It was a really interesting experience which I'm not going to describe very well.  I thought that it might feel forced or stiff, but the panelists were definitely "on".  Also, Peter Sagal - he's the dude.  Okay, Jeff Bridges is "The Dude", but Peter Sagal's stamina over the 2 hours of the taping was impressive.  Also, he and Carl stood the entire time, at separate podiums, while wearing headphones and a mike.  Kind of crazy! Oh - they were also dressed professionally, coat and tie, which seemed so traditional of them.  Probably one of the most interesting aspects of the taping happened at the end, when he, Carl and the panelists had to retape certain parts that weren't "clean" (I know nothing of radio-speak, obviously).  After the taping, they took questions from the audience, but at that time, I was falling asleep (it was 10:00 pm!), so we hit the road.  My only wish or regret for the night surprised me in retrospect - the guest was Hugh Bonneville from the show "Downton Abbey", and I think that I like his character on the show more than I liked the actor on stage last night, sad to say.

By the end of the night, our faces hurt from laughing for almost 2 hours straight which is not a bad way to spend an evening!  I'm curious to hear the episode tomorrow (or the podcast - whenever) to find out which jokes make it on to the program and how they piece it all together.  I'm not sure if that will detract from the experience of seeing the taping - I'll find out.

And I'd definitely see another live taping again, and if someone is a fan of the radio show, I'd recommend the experience!

Sunday, December 2, 2012

Conversations with my body

I'm not sure if other people "talk" to their body.  I hear/read about the importance of listening to your body, but most of my conversations tend to be pretty one-sided.  In fact, my gut reaction to the whole listen-to-your-body ethos is to roll my eyes.  Personally, I tend to talk, and I expect my body to listen.  This has probably been the case for a while, although the conversation has changed over the years (my adolescent conversations bemoaned typical adolescent themes, which I won't go into here).

As I've entered the almost-middle age period and try to maintain an active lifestyle, most of the conversations are bargains that I make.  They follow these lines: "Okay, just get through this training cycle and then you'll get a nice break!" or "I promise that I'll go to the chiropractor AND get a deep-tissue massage, so don't be angry with me!" or "Don't get a cold now, wait until it's more convenient, please!" or the biggie "Just get through one more month and then I'll go to the knee doc and get a cortisone shot".  So, yes, I wheedle, plead, cajole, and make deals so that my body stays functional.  Usually I follow up on the deals in one way or another, and it does seem that I have a nice team of people that keep me going.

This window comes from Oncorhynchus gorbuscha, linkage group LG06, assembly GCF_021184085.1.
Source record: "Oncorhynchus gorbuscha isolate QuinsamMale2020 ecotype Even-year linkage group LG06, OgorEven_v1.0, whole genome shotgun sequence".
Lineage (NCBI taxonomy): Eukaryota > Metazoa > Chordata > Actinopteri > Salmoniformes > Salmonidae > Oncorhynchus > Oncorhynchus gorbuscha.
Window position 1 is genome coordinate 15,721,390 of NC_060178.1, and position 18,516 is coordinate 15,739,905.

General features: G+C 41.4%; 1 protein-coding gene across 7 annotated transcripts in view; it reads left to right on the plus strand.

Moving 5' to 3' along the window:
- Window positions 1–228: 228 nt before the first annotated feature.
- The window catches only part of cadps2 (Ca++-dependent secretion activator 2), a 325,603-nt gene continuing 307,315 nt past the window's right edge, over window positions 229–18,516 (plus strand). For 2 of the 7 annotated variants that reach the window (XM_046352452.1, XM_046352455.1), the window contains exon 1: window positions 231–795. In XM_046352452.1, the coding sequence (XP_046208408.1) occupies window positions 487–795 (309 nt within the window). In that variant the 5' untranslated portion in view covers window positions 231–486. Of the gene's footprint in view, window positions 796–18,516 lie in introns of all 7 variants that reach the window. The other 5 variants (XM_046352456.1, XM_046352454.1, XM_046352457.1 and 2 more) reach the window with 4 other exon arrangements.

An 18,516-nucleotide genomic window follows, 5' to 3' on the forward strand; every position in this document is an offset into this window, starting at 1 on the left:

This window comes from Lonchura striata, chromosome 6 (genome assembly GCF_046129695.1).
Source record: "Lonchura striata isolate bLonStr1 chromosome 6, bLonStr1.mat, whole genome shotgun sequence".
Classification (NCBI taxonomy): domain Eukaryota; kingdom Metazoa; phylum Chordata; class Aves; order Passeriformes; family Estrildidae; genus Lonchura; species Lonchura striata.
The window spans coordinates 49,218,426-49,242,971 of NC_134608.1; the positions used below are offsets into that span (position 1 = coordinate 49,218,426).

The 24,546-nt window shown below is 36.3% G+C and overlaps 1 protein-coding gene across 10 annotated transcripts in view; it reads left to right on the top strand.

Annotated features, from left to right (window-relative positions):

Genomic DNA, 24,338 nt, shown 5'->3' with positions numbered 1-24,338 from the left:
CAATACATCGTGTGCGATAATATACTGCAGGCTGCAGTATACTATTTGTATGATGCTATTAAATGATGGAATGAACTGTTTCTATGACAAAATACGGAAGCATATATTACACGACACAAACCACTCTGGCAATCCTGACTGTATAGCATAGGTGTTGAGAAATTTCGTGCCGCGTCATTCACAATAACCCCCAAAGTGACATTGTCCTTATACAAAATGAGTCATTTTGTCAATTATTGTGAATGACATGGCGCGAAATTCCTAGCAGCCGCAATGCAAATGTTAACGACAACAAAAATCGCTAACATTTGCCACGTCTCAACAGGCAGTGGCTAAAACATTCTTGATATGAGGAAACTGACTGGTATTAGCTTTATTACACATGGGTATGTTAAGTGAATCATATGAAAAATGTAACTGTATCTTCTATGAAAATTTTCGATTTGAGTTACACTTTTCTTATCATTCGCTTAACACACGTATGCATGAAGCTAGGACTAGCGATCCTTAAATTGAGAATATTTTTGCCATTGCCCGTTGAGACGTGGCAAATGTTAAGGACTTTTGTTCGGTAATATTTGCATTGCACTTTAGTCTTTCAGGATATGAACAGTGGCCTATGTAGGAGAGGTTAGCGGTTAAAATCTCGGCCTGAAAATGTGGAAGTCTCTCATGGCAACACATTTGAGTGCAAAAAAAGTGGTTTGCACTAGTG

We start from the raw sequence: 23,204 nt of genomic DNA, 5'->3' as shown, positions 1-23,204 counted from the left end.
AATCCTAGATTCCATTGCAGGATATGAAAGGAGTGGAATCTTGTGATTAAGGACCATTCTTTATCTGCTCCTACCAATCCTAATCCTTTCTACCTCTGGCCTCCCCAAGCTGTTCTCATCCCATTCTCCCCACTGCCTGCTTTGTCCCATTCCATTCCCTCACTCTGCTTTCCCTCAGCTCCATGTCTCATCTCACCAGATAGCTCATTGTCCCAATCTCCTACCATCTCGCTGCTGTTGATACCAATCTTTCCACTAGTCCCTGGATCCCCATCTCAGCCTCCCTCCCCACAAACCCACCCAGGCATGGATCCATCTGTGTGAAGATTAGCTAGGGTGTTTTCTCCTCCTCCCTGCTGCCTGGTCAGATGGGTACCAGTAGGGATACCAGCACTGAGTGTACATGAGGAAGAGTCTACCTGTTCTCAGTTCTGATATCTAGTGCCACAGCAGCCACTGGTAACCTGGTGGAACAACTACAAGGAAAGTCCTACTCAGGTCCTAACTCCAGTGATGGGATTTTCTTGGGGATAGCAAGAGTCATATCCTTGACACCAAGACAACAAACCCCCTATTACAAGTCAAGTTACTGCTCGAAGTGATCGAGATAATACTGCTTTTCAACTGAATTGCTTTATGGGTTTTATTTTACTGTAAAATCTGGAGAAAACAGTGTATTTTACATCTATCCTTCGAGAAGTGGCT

I think, however, that 2012 has been a pretty high-intensity year for my 40-year-old body, and it's performed for me - with the exception of bonking on the 30K trail race, but that was a mental problem as much as it was physical.  At some point, I had promised myself to take a nice long break from running after the trail race, and I did take a week off before testing out my legs this past week.  The two runs went well - they felt slow but weren't terrible.  However, the aftermath of each run was not exactly pretty.  On Monday night, after a 5.5 mile run, my hip and back started hurting.  Hmmm....  So, I took a few days between and then went on a short run on Friday.  Again, I hammered out the miles without a big deal, but then the same weird hip/back pain flared up afterwards.

So, Friday night, I promised myself that I would get to the chiropractor within the next week and try to see what was going on, but I wasn't overly concerned.

That was until yesterday morning, when I woke up and could barely walk because of a stabbing pain in my right heel on the bottom of my foot.  What was this?!  Pain that continued throughout the day and allowed me to walk, but with a hobbled gait.  After checking out my symptoms on the interweb (always trustworthy), I self-diagnosed plantar fasciitis, a common yet, from what I gathered, fairly debilitating condition.  I know several people who deal/have dealt with it, and I'm aware that it is no light matter.  Maybe it's something else, but I'm about as sure as I've been about any self-diagnosis thanks to internet information.

So, fine, I'm officially "listening" to my body.  Yes, I'll take a break from running, and I'll pay much closer attention to stretching and icing, and I have an appointment for Monday afternoon to deal with my body in general (hips, knee, ITband, foot issues).  I had already planned to spend more time in the pool this month, so this gives me a good push to do so.

Taking a longer-than-planned break from running does not make me a happy camper, but I'll take it if I can run pain-free in the long term!

And, yes, it seems that I'm finally listening to my body.